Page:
Saturday, December 01, 2007


Sleeping with the Devil by Robert Baer

Even though this book came out in 2003 the information the author provides and some of his conclusions are still very relevant today. Robert Baer was a former CIA operative/analyst who looks at U.S. policy from a unique perspective. He actually had contact with a number of individuals involved in the events that he discusses, much of his information coming first hand.

Beginning with events then current, Baer goes back to look at just how the U.S. government became involved and in fact helped to ensure the reign of the Saudi royal family. Starting with the a meeting that FDR had with the then king, following WWII (at the behest of SoCal and representatives of American oil companies at the time), and continuing through the Bush II Presidency, Baer follows the money. For, in fact, it does come down to money and lots of it. Great sums which line the pockets of too many Washington insiders, including some who may be running for President and hundreds of others over the past fifty plus years.

It may have started, either as rumor or fact, with a briefcase filled with money left in the home of Richard Nixon, shortly after he had been elected to the office of President. Even if not true, word seemed to leak out that it was okay to do business with the Saudi family and their various businesses, legit or otherwise. Baer does not play favorites and just about every administration since Nixon’s seems to have either openly or behind closed doors done business with the Saudi regime. It is also clear, from the history that Baer discusses, that the Washington elite have not only closed their eyes to that country’s involvement with Islamic radicals, but also knowingly allowed them to cover when things got too hot for some individuals.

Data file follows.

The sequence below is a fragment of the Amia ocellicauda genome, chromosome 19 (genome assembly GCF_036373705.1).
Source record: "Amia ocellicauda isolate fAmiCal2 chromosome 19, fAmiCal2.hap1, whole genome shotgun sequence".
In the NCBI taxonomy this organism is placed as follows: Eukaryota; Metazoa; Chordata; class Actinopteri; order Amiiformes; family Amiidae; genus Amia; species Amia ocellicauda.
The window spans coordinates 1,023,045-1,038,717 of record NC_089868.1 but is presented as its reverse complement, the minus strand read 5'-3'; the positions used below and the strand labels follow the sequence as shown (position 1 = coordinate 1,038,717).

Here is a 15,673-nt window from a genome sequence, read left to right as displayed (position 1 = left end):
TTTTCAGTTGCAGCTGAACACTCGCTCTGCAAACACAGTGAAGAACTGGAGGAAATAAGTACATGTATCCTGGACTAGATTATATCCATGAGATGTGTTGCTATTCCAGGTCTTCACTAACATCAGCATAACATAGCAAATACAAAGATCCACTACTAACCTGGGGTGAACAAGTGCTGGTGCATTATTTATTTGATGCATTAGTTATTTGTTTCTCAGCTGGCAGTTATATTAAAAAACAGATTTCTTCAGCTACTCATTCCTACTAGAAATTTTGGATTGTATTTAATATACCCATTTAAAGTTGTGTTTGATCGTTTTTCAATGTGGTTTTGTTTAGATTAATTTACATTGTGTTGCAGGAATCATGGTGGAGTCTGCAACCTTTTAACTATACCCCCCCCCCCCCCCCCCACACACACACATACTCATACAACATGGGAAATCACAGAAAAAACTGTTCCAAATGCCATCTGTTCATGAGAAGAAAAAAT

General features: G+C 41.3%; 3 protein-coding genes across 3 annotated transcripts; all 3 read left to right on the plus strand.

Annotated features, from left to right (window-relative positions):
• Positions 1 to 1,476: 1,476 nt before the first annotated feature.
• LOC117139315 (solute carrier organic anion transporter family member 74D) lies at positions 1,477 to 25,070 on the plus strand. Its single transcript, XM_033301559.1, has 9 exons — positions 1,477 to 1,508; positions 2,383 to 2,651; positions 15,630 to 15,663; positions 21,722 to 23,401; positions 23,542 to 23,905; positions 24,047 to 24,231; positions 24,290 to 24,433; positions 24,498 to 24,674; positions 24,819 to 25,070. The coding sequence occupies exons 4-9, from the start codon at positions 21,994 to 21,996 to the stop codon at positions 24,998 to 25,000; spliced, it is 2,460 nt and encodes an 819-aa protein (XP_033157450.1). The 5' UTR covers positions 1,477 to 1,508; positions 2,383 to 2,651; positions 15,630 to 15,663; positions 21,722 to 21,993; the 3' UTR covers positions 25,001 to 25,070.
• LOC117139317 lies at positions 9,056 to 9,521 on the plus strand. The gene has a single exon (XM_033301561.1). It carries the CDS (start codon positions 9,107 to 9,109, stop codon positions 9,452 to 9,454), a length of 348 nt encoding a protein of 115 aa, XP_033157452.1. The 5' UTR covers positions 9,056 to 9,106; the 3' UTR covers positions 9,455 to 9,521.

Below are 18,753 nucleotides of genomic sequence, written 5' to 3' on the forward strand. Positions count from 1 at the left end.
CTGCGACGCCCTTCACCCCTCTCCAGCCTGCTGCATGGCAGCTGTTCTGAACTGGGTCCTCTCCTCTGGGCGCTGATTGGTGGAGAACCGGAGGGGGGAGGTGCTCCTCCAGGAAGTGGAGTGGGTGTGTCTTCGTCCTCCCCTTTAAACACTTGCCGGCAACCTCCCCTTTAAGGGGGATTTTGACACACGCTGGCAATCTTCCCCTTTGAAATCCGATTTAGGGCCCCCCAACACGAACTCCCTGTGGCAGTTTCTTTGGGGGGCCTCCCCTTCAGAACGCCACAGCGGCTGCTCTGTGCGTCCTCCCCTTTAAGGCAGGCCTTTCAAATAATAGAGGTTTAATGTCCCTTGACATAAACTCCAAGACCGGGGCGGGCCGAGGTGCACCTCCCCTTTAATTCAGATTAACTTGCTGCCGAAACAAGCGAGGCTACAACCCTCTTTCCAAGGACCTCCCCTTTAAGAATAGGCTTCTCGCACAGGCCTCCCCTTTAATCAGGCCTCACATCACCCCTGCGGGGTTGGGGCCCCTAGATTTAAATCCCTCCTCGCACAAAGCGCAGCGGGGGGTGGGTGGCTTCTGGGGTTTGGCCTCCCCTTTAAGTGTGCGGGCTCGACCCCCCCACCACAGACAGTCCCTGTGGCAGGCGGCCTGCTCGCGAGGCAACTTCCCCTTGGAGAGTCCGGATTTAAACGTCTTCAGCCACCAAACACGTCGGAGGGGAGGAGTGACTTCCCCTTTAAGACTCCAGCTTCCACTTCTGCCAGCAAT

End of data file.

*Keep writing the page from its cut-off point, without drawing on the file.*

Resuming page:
The author, naturally, talks about the bin Laden family, still very powerful and doing business with many U.S. firms, but also lesser known individuals in the royal family who are funding the Taliban and Al Quida. Baer really did his research, and spends several chapters discussing the Muslim Brotherhood and other Islamic radical groups from their creation in the 19th and early 20th century. He also looks at how other countries like Syria dealt with them in ways very different from how the Saudi government pays them off in hopes they will turn their anger outward rather than at the royal family. His examination of just how corrupt the Sauds are and have been is amazing, although it really hasn't been a secret, just not widely discussed by U.S. media.

I can agree with Baer’s conclusions that the American government has to cut its ties with the Saudi royals and other Arab countries, equally guilty of the same sort of corruption. He also makes the point that the U.S. public might have to face the possibility of changing their addiction to cheap Arab oil and look for alternatives. However, I can’t agree with one of the author’s proposals. That is to militarily take over the oil fields of Saudi Arabia, Qatar and others via air strikes and commando raids. The idea is to take them over, rebuild what is necessary and allow the governments to fall around them.

I think that Baer is dead on when he says that it is only a matter of time before what the Saudi royals have allowed comes back to slit their throats. I just hope that he isn’t right that the idea he presents is actually being considered (despite the fact that such a plan was presented to Congress over twenty years ago by the Pentagon). Let’s hope there is another alternative.

All that said, I recommend the book to anybody who wants to know how we got to where we are and why certain Presidential candidates probably won’t change things very much. It does look like every past Democratic as well as Republican resident of 1600 Pennsylvannia Avenue has oil, if not blood, on their hands.
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